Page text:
Agent Name

Nickel

Alternative Name

Nickel and compounds

CAS Number

7440-02-0; varies

Formula

Ni, varies

Major Category

Metals

Synonyms

Nickel metal; Elemental nickel; Nickel catalyst; Nickel compounds; Nickel and compounds;

Category

Nickel Compounds, Inorganic

Description

Metal: Lustrous, silvery, odorless solid.

Sources/Uses

In the past, nickel refinery workers had an increased risk for lung cancer because of significant nickel exposure. Workers are exposed to nickel in the production of nickel carbonyl from the Mond process; [LaDou, p. 480] Skin exposure to nickel is very common from electroplated or alloyed metals including: costume jewelry, clothing zippers and snaps, coins, keys, tools, utensils, instruments, metal furniture, batteries, machinery parts, and metalworking fluids. [Marks, p. 109] Nickel is also used as a catalyst; it is released in emissions from burning fossil fuels. [ATSDR ToxProfiles]

Comments

Nickel carbonyl can cause acute pneumonitis. [Hendrick, p. 180] Asthma: metal plating; [Malo] "Most OA cases caused by nickel were single case reports." [Asthma in the Workplace, p. 297] Allergic contact dermatitis: electronics workers, hairdressers, housekeeping personnel, textile workers, and machinists; [Marks] About one half of nickel produced is used in stainless steel alloys. Sulfur-rich stainless steels are more likely to react with sweat, be absorbed in the skin, and cause sensitization. The prevalence of nickel skin allergy is higher in women (up to 17%) than in men (up to 3%) because of greater exposure to ear piercing and cheap jewelry. Allergic contact dermatitis (ACD) has been reported in electroplaters, battery workers, electronics workers, machinists, hairdressers, mechanics, and construction workers. ACD has also been reported in a bank clerk, a bartender, an engraver, a potter, and in tailors, offset printers, butchers, and musicians. The dimethylglyoxime test (Fisher's test) can detect nickel release from tools and jewelry. [Kanerva, p. 485-92] Nickel causes contact urticaria; [Kanerva, p. 219] In high-dose animal studies, nickel and nickel carbonyl cause birth defects. [Frazier] The relevance of a positive patch test to occupational contact dermatitis (OCD) is difficult to evaluate in most cases. Nickel is not considered relevant in about 64% of OCD cases. [See Reference #1] Nickel is hepatotoxic. [Nordberg, p. 1099] Elemental nickel and nickel alloys are possible human carcinogens; nickel compounds are known human carcinogens. The highest risks were found in calcining workers heavily exposed to nickel oxides and sulfides. Soluble nickel (nickel sulfate) was associated with increased risks in hydrometallurgy workers. [IARC] Nickel elemental = A5; Soluble inorganic compounds = A4; Insoluble inorganic compounds = A1; Nickel subsulfide = A1; Increased risk of lung and nasal sinus cancer in nickel refinery workers exposed to >1 mg Ni/m3 (soluble nickel) and >10 mg/m3 (insoluble nickel); [ACGIH] Metallic nickel is listed as "anticipated" and nickel compounds are listed as "known" human carcinogens. "Several cohort studies of workers exposed to various nickel compounds showed an elevated risk of death from lung cancer and nasal cancer. Although the precise nickel compound responsible for the carcinogenic effects in humans is not always clear, studies indicate that nickel sulfate and combinations of nickel sulfides and oxides encountered in nickel refining industries cause cancer in humans." [NTP] See "Nickel carbonyl."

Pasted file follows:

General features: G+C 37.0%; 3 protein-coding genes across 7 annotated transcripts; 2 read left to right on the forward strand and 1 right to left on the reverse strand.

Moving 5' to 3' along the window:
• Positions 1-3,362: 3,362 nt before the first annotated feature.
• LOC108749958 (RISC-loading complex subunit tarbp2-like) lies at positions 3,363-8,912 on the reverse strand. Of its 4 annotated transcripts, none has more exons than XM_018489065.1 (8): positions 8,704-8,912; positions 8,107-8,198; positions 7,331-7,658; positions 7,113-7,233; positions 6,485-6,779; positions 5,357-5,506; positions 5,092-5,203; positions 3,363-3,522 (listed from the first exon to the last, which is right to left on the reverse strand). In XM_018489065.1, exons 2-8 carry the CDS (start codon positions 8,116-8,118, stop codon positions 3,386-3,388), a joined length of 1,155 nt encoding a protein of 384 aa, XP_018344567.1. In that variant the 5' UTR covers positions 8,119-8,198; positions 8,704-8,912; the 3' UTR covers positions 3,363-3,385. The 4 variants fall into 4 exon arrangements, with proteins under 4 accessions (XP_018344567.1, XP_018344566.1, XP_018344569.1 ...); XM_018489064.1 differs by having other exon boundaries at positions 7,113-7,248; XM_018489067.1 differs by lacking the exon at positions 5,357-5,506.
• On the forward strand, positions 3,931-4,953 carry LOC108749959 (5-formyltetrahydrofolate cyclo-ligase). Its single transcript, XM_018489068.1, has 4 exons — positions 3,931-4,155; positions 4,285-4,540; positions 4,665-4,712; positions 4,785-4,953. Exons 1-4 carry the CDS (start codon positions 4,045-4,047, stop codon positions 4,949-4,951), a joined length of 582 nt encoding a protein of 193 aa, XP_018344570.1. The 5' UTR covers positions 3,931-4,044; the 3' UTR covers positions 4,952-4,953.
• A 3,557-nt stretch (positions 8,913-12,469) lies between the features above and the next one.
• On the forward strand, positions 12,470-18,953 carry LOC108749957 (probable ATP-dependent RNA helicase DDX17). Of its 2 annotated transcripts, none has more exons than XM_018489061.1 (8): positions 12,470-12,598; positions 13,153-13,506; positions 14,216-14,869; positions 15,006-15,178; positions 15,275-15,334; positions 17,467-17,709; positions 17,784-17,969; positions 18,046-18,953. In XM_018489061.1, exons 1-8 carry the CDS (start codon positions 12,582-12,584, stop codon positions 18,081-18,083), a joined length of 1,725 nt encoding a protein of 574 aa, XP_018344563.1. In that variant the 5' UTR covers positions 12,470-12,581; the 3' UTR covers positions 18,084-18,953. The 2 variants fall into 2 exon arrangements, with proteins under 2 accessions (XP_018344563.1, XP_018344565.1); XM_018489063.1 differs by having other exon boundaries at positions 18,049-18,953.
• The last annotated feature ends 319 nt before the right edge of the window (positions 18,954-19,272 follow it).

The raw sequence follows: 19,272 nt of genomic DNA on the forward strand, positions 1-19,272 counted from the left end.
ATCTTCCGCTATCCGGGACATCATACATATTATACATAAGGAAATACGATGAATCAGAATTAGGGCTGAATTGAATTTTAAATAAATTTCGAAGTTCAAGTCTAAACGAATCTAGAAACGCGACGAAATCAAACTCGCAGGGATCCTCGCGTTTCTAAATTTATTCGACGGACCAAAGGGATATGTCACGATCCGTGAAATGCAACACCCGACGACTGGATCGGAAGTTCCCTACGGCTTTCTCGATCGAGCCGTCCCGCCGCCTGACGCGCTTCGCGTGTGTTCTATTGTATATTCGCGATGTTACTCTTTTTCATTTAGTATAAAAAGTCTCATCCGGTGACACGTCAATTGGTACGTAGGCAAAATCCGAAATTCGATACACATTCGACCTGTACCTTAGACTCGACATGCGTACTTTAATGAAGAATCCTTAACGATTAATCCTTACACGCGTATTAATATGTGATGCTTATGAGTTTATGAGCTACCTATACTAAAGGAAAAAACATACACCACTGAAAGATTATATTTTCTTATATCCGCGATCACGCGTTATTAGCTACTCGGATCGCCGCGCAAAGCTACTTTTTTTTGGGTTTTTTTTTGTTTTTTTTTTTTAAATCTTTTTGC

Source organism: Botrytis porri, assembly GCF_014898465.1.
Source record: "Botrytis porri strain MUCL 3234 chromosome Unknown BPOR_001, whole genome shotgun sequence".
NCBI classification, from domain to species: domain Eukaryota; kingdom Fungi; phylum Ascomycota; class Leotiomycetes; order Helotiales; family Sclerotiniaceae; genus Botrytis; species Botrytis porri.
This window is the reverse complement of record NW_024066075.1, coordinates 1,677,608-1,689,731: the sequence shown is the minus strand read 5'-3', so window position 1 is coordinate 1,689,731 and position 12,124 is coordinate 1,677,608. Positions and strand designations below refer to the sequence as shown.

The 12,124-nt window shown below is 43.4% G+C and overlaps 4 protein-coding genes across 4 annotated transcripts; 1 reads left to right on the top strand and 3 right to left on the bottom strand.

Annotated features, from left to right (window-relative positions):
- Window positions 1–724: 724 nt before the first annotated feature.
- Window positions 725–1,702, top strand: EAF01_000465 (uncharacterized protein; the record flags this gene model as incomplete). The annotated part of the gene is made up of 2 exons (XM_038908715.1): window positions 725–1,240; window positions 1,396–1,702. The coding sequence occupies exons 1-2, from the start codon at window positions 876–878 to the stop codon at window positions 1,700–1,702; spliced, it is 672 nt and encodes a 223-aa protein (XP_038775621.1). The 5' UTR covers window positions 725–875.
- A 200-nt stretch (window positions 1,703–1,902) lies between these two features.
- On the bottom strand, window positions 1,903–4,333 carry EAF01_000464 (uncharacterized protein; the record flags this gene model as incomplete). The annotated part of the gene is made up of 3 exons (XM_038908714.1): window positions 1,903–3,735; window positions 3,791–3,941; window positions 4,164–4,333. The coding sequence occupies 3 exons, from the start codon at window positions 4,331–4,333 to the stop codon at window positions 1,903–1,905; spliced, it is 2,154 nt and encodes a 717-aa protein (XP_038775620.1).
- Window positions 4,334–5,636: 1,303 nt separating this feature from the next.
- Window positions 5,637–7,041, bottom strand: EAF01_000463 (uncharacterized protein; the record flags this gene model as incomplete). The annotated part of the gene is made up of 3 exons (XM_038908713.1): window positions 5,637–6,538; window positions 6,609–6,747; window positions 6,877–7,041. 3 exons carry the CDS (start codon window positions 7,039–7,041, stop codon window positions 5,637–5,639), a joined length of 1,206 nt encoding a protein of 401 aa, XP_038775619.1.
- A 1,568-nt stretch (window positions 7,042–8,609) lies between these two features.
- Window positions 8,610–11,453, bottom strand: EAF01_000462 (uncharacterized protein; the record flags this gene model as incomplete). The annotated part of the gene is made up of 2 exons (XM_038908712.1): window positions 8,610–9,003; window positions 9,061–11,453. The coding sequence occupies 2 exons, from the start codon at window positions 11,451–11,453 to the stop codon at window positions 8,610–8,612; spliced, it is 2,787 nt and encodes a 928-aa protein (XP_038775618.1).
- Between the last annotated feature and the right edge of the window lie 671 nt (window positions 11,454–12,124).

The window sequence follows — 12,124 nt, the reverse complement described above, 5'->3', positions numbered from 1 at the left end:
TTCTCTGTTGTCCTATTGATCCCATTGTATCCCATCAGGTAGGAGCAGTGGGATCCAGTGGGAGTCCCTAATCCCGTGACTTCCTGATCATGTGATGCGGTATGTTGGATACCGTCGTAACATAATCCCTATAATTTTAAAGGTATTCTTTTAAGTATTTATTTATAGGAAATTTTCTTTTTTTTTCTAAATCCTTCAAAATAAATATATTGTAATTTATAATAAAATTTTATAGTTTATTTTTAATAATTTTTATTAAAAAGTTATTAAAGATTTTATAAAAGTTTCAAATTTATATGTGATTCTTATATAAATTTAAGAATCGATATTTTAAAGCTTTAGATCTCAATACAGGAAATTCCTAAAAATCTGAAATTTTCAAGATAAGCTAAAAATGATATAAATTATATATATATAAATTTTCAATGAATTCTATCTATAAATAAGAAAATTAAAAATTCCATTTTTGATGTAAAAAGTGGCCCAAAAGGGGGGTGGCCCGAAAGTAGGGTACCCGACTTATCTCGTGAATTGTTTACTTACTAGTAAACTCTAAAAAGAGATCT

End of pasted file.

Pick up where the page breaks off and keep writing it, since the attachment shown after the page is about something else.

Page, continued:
Reference Link

Occupational contact dermatitis to nickel: experience of the British dermatologists (EPIDERM) and occupational physicians (OPRA) surveillance schemes.

Exposure Assessment
Skin Designation (ACGIH)

Insufficient data

Bioaccumulates

Yes

TLV (ACGIH)

1.5 mg/m3, inhal. fraction (metal), 0.2 mg/m3, as Ni, inhal. fraction(insol. inorg.compds), 0.1 mg/m3, as Ni, inhal. fraction(sol. inorg. compds)

PEL (OSHA)

1 mg/m3, as Ni

IDLH (NIOSH)

10 mg/m3, as Ni

Excerpts from Documentation for IDLHs

Other animal data: It has been reported that pulmonary inflammation, degeneration of the bronchiolar mucosa, and atrophy of the olfactory epithelium resulted in rats and mice exposed to nickel sulfate hexahydrate at concentrations ranging from 0.7 to 13.5 mg Ni/m3 for 6 hours/day for 12 days [Benson et al. 1988].

Explanatory Notes

Melting Point = 2831 degrees F;

Half Life

Whole body: 28 hours; [TDR, p. 929]

Reference Link

ATSDR - ToxFAQs - Nickel

Adverse Effects
Skin Sensitizer

Yes

Asthma

Yes

Toxic Pneumonitis

Yes

Hepatotoxin

Hepatotoxin, Secondary

Reproductive Toxin

Yes

IARC Carcinogen

Known Carcinogen

NTP Carcinogen

Human Carcinogen

ACGIH Carcinogen

Confirmed Human

Links to Other NLM Databases
Health Studies

Human Health Effects from Hazardous Substances Data Bank:

Toxicity Information

Search TOXNET

Chemical Information

Search ChemIDplus

Biomedical References

Search PubMed

Related Information in HazMap
Diseases

Occupational diseases associated with exposure to this agent:

Processes

Industrial Processes with risk of exposure:

Activities

Activities with risk of exposure: